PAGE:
In high school San Clemente-based artist Drew Brophy’s guidance counselor told him, “Drew, you can’t just surf and paint your whole life.” Ever since, Brophy’s spent his life proving her wrong. He’s made a career traveling the world, chasing adventure and waves on SUPs and surfboards and painting artwork inspired by those travels. His painting has become one of the most influential styles in surf art and the scenes he paints, he lives. Whether surfing, standup paddling or painting, the world is Brophy’s canvas. –MM
How did SUP find you?
I was in my late thirties and I couldn’t get motivated to surf all the time if the conditions were bad or there were no waves. When the waves are bad I’m moody and Ron (House) was like, “Why don’t you come standup?” Immediately it was tremendous. It gave me something to do when I couldn’t surf.
So you were there at the start.
Everyone takes it for granted now because it’s been around for a while. But imagine in those early days, there’s nobody around, just Ron and I and a couple other guys. You’re just riding these waves forever and you’re not even getting wet. It just expanded my repertoire of surfing. It’s just another form of it.
What kinds of opportunities have grown out of it?
It has allowed me to get into other bodies of water whether it be rivers or lakes. I’m a water person. I’m bummed if I’m not in the water. Through my art, I get a lot of opportunities to travel. We went to New Zealand for a couple months and there was no one doing standup yet. My wife and son got to explore these cool rivers on them, I got to ride Raglan as long as you could possibly ride one of those waves and surprisingly, people weren’t being rude to me. They were just flipping out that I could ride a wave that long.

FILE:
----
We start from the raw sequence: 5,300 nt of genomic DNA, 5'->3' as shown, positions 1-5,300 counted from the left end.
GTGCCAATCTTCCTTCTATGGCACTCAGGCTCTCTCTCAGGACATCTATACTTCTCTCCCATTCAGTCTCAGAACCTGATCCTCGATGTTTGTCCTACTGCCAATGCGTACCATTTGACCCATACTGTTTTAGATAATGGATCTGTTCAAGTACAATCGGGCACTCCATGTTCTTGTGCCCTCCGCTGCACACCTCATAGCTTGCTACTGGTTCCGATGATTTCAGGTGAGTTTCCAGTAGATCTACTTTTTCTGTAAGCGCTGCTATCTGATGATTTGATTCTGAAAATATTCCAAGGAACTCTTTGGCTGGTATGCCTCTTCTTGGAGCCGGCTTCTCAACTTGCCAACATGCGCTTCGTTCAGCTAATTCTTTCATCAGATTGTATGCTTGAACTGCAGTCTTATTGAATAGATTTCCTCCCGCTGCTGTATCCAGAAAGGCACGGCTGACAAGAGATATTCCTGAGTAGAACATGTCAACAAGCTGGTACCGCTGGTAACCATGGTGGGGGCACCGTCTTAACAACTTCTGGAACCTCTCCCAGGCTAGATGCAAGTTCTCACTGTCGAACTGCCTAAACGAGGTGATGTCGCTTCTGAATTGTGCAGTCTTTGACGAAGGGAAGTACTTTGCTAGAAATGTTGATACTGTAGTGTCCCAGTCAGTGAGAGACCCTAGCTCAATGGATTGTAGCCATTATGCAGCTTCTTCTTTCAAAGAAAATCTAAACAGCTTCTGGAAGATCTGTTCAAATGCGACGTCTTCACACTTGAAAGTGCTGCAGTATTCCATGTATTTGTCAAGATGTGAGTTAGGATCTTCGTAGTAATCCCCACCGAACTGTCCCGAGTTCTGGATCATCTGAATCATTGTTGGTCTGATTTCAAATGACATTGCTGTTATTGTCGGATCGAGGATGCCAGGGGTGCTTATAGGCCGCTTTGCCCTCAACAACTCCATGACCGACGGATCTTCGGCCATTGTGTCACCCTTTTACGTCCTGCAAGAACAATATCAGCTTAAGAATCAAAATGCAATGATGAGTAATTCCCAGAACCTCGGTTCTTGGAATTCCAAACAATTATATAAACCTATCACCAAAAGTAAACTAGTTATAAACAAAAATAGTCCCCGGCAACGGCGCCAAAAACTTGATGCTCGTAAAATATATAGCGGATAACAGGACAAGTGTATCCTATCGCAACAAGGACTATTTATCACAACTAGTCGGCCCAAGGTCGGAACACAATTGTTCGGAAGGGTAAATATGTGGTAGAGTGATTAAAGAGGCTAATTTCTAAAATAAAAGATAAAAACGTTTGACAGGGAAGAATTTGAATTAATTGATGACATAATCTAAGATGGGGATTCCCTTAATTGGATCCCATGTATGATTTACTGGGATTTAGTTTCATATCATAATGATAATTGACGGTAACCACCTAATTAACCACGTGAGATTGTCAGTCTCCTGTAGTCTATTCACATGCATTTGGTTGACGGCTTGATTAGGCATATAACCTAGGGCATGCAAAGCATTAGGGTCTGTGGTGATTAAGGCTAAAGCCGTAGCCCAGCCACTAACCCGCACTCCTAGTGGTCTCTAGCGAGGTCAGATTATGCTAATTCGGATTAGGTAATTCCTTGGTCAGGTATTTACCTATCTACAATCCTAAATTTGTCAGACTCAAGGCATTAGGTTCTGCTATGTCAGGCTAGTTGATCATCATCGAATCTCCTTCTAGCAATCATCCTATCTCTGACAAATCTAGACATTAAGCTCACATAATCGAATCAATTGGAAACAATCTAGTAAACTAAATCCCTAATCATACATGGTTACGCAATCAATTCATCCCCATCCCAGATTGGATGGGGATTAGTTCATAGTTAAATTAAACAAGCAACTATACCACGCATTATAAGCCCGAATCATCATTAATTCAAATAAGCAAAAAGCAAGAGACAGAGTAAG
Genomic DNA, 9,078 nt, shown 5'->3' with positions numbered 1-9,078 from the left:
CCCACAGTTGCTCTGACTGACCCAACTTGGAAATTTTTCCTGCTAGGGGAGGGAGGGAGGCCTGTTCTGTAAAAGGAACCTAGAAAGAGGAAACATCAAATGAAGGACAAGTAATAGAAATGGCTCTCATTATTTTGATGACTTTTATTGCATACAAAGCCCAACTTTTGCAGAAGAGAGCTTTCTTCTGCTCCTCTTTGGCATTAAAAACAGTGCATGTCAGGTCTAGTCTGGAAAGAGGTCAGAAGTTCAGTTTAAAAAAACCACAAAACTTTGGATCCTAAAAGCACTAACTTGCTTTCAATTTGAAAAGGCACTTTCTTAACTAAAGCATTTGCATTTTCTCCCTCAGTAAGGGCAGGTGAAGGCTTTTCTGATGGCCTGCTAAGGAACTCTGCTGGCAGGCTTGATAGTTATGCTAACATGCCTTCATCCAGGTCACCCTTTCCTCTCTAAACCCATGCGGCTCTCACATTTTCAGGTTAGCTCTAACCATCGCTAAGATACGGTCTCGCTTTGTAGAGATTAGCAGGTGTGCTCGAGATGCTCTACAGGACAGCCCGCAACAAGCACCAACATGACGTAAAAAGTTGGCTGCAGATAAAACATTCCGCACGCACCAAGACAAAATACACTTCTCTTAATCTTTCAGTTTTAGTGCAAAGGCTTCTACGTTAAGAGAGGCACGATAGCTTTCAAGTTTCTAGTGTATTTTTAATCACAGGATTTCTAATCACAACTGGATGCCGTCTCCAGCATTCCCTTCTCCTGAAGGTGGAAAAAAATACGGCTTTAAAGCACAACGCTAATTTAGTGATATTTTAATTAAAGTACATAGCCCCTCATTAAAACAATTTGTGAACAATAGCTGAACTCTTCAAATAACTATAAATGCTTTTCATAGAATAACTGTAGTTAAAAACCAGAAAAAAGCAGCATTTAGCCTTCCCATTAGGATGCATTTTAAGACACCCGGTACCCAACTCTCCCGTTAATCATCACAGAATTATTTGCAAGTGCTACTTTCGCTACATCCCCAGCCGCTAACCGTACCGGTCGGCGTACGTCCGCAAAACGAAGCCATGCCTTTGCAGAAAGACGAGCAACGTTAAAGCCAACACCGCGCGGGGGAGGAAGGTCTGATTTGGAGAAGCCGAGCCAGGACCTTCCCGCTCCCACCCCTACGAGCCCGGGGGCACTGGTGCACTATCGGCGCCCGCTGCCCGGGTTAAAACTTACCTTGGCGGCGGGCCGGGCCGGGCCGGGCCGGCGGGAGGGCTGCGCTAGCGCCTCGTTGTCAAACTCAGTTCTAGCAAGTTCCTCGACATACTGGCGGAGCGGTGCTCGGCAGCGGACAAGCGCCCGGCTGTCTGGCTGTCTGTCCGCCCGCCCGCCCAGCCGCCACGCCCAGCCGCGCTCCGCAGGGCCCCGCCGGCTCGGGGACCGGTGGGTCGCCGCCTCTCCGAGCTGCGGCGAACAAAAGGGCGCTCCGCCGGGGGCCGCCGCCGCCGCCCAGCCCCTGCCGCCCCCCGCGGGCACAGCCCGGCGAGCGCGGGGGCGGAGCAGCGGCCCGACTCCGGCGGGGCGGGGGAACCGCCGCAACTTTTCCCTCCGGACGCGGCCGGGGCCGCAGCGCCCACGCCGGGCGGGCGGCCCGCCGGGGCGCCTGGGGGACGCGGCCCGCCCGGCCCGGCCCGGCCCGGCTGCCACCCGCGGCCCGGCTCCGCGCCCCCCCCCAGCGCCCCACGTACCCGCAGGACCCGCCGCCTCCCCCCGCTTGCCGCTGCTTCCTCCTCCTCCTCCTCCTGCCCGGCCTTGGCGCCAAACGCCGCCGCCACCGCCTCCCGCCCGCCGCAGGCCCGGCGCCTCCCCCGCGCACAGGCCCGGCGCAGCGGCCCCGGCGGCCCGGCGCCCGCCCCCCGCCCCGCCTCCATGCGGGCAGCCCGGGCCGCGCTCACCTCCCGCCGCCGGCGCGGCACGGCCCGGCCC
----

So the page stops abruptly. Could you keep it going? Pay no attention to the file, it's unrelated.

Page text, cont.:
Has standup culture developed an artistic side?
The sport didn’t grow for a long time and then all of a sudden exploded. I don’t think it’s evolved enough. I don’t think there’s been enough time for artists to develop. It’s taken people a long time to realize I could airbrush their SUPs and personalize their overseas boards. Art doesn’t always sell so the big companies—to be successful—make their boards stiff and generic.
Talk about your Grand Canyon trip.
That was pretty much like, “Yeah, I’m gonna learn to surf so I’ll paddle out at Pipeline.” I was real naïve. At that point we’d only heard of a few guys that had been on the Colorado with standup boards but they all only did pieces. Nobody had done it all the way through. We did 225 miles, every bit of it. It was a super-humbling experience for me. I saw some of the gnarliest, scariest things I’ve ever seen. But we surfed the river, man. Big laterals coming off and you bank off of them and come down and hit these pits and come up out of it and into the next one. The river thing, I’m down.
How has standup changed your big-wave game?
I wouldn’t say I set out to surf big waves on my standup but it’s just turned out that way. I’ve already surfed big waves on my regular board and it’s great but it’s much more of a challenge to do it on your standup board. The same people always come out of the woodwork who really want to be there and ride big waves at places like Mavericks or Todos or Nelscott, no matter what craft you’re on. All those people know who you are and you know them. They’ve seen you ride waves. They still heckle you but they know how hard it is.
The article was originally published on Standup Paddling
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